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Text: Marianne Heron. Pictures: David Morgan. Article from the July 2013 issue of Country Life Magazine.
Save a fortune by building your own mortage-free, eco-friendly log home.
Building your own log cabin sounds like the pinnacle of self-sufficiency. It also demands much practical skill, far more than I possess, and is not something I could learn in just two days. But, hey, there is nothing like a challenge and, with visions of rugged Swiss-style chalets and bearded lumberjacks floating in our imagination, David and I set off for Wilderness along the Cape Garden Route, and a weekend log home building course that proved to be the most fun possible that is still legal.
Surprise number one is Roy and Cathy Trembath’s log home in Wilderness, where the course is to be held. It isn’t squat and clad in brown bark but is a handsome three-storey house built of big, silvery tree trunks. These turn out to be eucalyptus – inexpensive, hard, beetle-resistant and with obliging bark that can be peeled off like a banana skin.
Surprise number two is that the number of women on the course equals the men: Robert, Vanessa, Molly, Phillip, Arina, David and moi. They come from all walks of life, from physiotherapist to restaurateur and from as far afield as Limpopo.
Only one has serious building experience, most have DIY credentials, one has been given the course as a birthday present, and there’s one who’s NSWS (Not Safe With Screwdriver). Me.
We gather at 8am around a long dining table, with cups of Cathy’s excellent coffee and Roy’s log-building course manuals. “I don’t do fancy carpentry, this cost me just R42,” says Roy when someone remarks on his handsome table.
“I wanted a table and it took me just five days to make from start to finish.” Impressive. The huge saving in doing it yourself is one of the compelling reasons for DIY – building your own log home can be accomplished at just one tenth of the cost of a conventional house. Roy estimates a cost of around R880/m2 for a log home compared to a minimum R8 500/m2 for bricks and mortar. Other plusses include good insulation, low maintenance, sustainability and strength and durability. To illustrate this Roy tells the story of a log home that was washed down the Mississippi in a flood and came to rest perfectly intact on a sandbank (not a test to be tried at home though).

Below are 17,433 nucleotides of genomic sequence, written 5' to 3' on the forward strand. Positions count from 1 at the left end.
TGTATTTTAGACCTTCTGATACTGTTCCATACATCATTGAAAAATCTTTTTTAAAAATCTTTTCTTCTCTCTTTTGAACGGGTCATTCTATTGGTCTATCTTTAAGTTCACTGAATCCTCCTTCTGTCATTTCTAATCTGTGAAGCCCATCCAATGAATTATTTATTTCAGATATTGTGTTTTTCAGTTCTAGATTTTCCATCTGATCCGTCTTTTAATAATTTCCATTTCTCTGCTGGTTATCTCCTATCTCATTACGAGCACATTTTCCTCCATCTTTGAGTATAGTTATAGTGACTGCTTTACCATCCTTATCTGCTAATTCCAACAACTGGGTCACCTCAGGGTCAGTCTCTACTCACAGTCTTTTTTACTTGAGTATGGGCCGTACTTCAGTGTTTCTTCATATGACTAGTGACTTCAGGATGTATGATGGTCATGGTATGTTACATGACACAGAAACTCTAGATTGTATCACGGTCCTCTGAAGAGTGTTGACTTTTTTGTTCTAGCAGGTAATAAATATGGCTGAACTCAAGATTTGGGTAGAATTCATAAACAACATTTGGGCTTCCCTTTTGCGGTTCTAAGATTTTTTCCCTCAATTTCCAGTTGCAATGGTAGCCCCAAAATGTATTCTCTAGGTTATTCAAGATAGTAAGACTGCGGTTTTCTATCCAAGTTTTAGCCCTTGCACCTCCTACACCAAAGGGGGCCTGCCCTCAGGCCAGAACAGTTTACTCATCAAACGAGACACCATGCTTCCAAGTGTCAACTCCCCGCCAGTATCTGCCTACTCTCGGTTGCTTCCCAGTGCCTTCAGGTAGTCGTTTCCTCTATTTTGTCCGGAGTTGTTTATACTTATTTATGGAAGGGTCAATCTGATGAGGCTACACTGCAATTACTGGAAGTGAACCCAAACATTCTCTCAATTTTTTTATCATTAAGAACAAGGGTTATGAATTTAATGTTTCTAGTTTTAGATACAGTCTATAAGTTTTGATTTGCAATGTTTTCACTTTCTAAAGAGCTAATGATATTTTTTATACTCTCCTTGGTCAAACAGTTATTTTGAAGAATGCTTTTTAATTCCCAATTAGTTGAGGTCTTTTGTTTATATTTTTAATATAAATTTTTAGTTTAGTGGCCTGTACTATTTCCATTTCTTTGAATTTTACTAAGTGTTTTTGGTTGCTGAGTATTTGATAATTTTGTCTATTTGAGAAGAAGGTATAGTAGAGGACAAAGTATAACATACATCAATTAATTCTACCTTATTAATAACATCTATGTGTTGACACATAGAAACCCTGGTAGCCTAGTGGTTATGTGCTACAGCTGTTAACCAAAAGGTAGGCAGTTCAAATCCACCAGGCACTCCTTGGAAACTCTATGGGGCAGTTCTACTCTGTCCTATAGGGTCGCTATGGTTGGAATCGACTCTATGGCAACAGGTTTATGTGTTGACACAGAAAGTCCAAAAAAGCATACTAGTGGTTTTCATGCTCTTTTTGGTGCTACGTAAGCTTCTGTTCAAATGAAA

But what about the time and labour? It took Cathy and Roy just four months from the start of building to get the walls up and the roof on. Cathy, now a sports injury massage practitioner, did all the drilling to first floor level and they moved in after a year once there was hot water and a toilet. It took two years for Roy to complete all the interior work, a short time compared to the decades he would have to work to pay off the mortgage on a conventional house.
“It’s easy to build and it’s unskilled work,” says Roy encouragingly as we open our manuals. “We are only going to spend two to three hours on how to build the house; the rest is how to design and how to deal with details. The best advice I can give you is to plan.”
That planning begins with making a model from wooden dowels, which helps to see the way the structure works and the number of logs needed, and continues with drawing plans, costing and planning application. True to Roy’s word, by lunch time we have covered peeling and seasoning logs, cataloguing and storing, the butt and pass method of building, and the most important foundations. This includes their layout, and making shuttering for the concrete pier blocks.